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Today's Stichomancy for Mariah Carey

The first excerpt represents the past or something you must release, and is drawn from King James Bible:

JER 13:14 And I will dash them one against another, even the fathers and the sons together, saith the LORD: I will not pity, nor spare, nor have mercy, but destroy them.

JER 13:15 Hear ye, and give ear; be not proud: for the LORD hath spoken.

JER 13:16 Give glory to the LORD your God, before he cause darkness, and before your feet stumble upon the dark mountains, and, while ye look for light, he turn it into the shadow of death, and make it gross darkness.

JER 13:17 But if ye will not hear it, my soul shall weep in secret places for your pride; and mine eye shall weep sore, and run down with

King James Bible
The second excerpt represents the present or the deciding factor of the moment, and is drawn from Fisherman's Luck by Henry van Dyke:

side, and a sapphire set in the handle for good luck; a book of flies, of all sizes and colours, with the correct names inscribed in gilt letters on each page. He surrounded his favourite sport with an aureole of elegance and beauty. And then he took Cornelia in September to the Upper Dam at Rangeley.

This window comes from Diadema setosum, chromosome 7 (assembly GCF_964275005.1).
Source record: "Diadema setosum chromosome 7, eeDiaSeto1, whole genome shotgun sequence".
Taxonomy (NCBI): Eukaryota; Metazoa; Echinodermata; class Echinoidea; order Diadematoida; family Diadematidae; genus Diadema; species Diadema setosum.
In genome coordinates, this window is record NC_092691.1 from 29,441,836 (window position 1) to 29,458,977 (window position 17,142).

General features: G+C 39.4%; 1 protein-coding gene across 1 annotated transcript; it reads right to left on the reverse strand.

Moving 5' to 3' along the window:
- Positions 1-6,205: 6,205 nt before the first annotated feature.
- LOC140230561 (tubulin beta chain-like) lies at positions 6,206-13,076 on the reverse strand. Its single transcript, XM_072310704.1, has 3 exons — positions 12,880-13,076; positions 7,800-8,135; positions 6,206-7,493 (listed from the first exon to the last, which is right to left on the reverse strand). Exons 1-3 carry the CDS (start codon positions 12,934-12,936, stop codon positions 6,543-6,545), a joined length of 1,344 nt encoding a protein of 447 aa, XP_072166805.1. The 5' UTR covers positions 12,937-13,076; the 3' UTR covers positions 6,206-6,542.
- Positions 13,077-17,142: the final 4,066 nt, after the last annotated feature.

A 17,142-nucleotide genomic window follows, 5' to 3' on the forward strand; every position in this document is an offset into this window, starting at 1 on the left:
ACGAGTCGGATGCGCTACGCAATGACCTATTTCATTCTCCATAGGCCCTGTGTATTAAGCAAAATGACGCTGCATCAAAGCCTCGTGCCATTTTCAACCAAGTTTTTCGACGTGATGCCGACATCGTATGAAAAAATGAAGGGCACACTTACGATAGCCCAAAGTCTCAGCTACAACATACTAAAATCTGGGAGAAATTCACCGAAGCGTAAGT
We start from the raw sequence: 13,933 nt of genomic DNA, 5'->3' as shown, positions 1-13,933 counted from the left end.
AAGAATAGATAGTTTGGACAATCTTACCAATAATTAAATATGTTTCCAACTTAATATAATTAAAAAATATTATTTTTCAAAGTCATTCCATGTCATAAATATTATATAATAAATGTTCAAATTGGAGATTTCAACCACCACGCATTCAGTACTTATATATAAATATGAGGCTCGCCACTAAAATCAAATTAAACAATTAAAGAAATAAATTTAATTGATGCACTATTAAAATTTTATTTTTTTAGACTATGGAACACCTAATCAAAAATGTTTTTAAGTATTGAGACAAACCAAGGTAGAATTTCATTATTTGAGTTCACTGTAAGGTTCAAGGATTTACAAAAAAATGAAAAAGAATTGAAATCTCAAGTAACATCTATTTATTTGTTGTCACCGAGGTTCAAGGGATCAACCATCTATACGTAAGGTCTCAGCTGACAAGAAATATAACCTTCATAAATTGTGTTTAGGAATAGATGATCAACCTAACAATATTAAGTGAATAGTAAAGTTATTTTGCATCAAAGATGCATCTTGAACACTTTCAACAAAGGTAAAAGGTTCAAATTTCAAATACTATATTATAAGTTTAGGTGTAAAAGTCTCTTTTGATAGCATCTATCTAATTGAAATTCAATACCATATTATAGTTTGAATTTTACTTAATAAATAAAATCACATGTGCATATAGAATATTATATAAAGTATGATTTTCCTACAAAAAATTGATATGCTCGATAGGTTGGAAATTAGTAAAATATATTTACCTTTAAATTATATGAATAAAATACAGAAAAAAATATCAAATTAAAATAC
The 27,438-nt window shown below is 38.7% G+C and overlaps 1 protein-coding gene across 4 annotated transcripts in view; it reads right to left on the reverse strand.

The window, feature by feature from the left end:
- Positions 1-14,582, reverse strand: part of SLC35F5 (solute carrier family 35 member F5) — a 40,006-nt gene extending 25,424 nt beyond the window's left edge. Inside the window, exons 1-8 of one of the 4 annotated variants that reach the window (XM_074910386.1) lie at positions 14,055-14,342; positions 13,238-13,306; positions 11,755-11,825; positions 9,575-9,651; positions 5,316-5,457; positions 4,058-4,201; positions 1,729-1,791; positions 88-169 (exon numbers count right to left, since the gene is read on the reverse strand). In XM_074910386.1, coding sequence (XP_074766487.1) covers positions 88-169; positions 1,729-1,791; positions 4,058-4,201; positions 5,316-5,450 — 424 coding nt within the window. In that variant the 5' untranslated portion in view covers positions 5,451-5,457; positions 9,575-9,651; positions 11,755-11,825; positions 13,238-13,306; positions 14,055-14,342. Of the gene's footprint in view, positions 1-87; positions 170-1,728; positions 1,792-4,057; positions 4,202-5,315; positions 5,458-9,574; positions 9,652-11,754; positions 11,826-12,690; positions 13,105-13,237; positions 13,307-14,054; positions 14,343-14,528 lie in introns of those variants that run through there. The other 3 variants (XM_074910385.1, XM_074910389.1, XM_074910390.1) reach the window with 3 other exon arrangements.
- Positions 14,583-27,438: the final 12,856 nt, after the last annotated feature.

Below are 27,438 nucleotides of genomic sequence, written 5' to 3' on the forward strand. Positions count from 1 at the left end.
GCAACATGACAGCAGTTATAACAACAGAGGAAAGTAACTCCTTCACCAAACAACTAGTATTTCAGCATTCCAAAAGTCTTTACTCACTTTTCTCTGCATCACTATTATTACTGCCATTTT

She went reluctant. She arrived disgusted. She stayed incredulous. She returned-- Wait a bit, and you shall hear how she returned.

The Upper Dam at Rangeley is the place, of all others in the world, where the lunacy of angling may be seen in its incurable stage. There is a cosy little inn, called a camp, at the foot of a big lake. In front of the inn is a huge dam of gray stone, over which

The third excerpt represents the future or something you must embrace, and is drawn from Sophist by Plato:

philosopher's vocabulary the word 'inconceivable.' But he is too well satisfied with his own system ever to consider the effect of what is unknown on the element which is known. To the Hegelian all things are plain and clear, while he who is outside the charmed circle is in the mire of ignorance and 'logical impurity': he who is within is omniscient, or at least has all the elements of knowledge under his hand.

Hegelianism may be said to be a transcendental defence of the world as it is. There is no room for aspiration and no need of any: 'What is actual is rational, what is rational is actual.' But a good man will not readily acquiesce in this aphorism. He knows of course that all things proceed according to law whether for good or evil. But when he sees the misery and